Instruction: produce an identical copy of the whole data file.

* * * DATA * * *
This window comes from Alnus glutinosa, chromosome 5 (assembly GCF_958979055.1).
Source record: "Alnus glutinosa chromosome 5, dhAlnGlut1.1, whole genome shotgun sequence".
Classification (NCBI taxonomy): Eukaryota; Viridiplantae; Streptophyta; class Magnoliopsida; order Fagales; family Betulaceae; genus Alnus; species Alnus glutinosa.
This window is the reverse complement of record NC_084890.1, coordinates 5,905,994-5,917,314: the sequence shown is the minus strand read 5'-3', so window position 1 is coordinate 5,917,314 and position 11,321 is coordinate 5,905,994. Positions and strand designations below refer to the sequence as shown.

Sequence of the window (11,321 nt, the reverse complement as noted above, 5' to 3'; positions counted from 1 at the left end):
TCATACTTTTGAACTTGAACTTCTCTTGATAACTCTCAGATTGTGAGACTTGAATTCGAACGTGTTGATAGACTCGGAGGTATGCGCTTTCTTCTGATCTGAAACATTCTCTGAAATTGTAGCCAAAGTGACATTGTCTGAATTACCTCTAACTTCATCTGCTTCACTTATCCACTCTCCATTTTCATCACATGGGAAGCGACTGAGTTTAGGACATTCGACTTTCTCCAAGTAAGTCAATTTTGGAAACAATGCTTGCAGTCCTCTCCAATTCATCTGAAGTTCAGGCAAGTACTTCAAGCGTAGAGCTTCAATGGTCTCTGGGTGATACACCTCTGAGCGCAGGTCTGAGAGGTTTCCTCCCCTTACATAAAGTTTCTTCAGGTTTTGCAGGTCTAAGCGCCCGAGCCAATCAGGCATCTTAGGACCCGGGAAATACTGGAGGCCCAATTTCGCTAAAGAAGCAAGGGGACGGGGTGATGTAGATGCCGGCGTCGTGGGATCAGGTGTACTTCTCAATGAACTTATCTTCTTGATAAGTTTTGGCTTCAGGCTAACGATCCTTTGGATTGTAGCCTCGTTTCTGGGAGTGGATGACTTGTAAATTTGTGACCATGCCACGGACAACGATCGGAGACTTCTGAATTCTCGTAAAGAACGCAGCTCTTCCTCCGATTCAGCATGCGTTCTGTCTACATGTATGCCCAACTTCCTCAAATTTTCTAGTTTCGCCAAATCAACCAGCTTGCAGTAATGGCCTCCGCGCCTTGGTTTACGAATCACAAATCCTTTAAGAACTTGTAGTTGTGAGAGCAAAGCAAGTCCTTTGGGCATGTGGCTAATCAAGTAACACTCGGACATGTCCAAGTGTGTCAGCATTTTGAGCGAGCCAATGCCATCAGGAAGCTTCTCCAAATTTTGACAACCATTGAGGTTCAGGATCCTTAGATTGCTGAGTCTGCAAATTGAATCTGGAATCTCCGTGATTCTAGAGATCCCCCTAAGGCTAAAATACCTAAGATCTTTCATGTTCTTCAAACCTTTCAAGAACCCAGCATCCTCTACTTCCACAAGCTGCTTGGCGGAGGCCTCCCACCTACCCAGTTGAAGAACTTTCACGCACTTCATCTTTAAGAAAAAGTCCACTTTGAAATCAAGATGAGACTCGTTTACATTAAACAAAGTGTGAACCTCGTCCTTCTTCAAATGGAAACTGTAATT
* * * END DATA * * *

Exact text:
This window comes from Alnus glutinosa, chromosome 5 (assembly GCF_958979055.1).
Source record: "Alnus glutinosa chromosome 5, dhAlnGlut1.1, whole genome shotgun sequence".
Classification (NCBI taxonomy): Eukaryota; Viridiplantae; Streptophyta; class Magnoliopsida; order Fagales; family Betulaceae; genus Alnus; species Alnus glutinosa.
This window is the reverse complement of record NC_084890.1, coordinates 5,905,994-5,917,314: the sequence shown is the minus strand read 5'-3', so window position 1 is coordinate 5,917,314 and position 11,321 is coordinate 5,905,994. Positions and strand designations below refer to the sequence as shown.

Sequence of the window (11,321 nt, the reverse complement as noted above, 5' to 3'; positions counted from 1 at the left end):
TCATACTTTTGAACTTGAACTTCTCTTGATAACTCTCAGATTGTGAGACTTGAATTCGAACGTGTTGATAGACTCGGAGGTATGCGCTTTCTTCTGATCTGAAACATTCTCTGAAATTGTAGCCAAAGTGACATTGTCTGAATTACCTCTAACTTCATCTGCTTCACTTATCCACTCTCCATTTTCATCACATGGGAAGCGACTGAGTTTAGGACATTCGACTTTCTCCAAGTAAGTCAATTTTGGAAACAATGCTTGCAGTCCTCTCCAATTCATCTGAAGTTCAGGCAAGTACTTCAAGCGTAGAGCTTCAATGGTCTCTGGGTGATACACCTCTGAGCGCAGGTCTGAGAGGTTTCCTCCCCTTACATAAAGTTTCTTCAGGTTTTGCAGGTCTAAGCGCCCGAGCCAATCAGGCATCTTAGGACCCGGGAAATACTGGAGGCCCAATTTCGCTAAAGAAGCAAGGGGACGGGGTGATGTAGATGCCGGCGTCGTGGGATCAGGTGTACTTCTCAATGAACTTATCTTCTTGATAAGTTTTGGCTTCAGGCTAACGATCCTTTGGATTGTAGCCTCGTTTCTGGGAGTGGATGACTTGTAAATTTGTGACCATGCCACGGACAACGATCGGAGACTTCTGAATTCTCGTAAAGAACGCAGCTCTTCCTCCGATTCAGCATGCGTTCTGTCTACATGTATGCCCAACTTCCTCAAATTTTCTAGTTTCGCCAAATCAACCAGCTTGCAGTAATGGCCTCCGCGCCTTGGTTTACGAATCACAAATCCTTTAAGAACTTGTAGTTGTGAGAGCAAAGCAAGTCCTTTGGGCATGTGGCTAATCAAGTAACACTCGGACATGTCCAAGTGTGTCAGCATTTTGAGCGAGCCAATGCCATCAGGAAGCTTCTCCAAATTTTGACAACCATTGAGGTTCAGGATCCTTAGATTGCTGAGTCTGCAAATTGAATCTGGAATCTCCGTGATTCTAGAGATCCCCCTAAGGCTAAAATACCTAAGATCTTTCATGTTCTTCAAACCTTTCAAGAACCCAGCATCCTCTACTTCCACAAGCTGCTTGGCGGAGGCCTCCCACCTACCCAGTTGAAGAACTTTCACGCACTTCATCTTTAAGAAAAAGTCCACTTTGAAATCAAGATGAGACTCGTTTACATTAAACAAAGTGTGAACCTCGTCCTTCTTCAAATGGAAACTGTAATT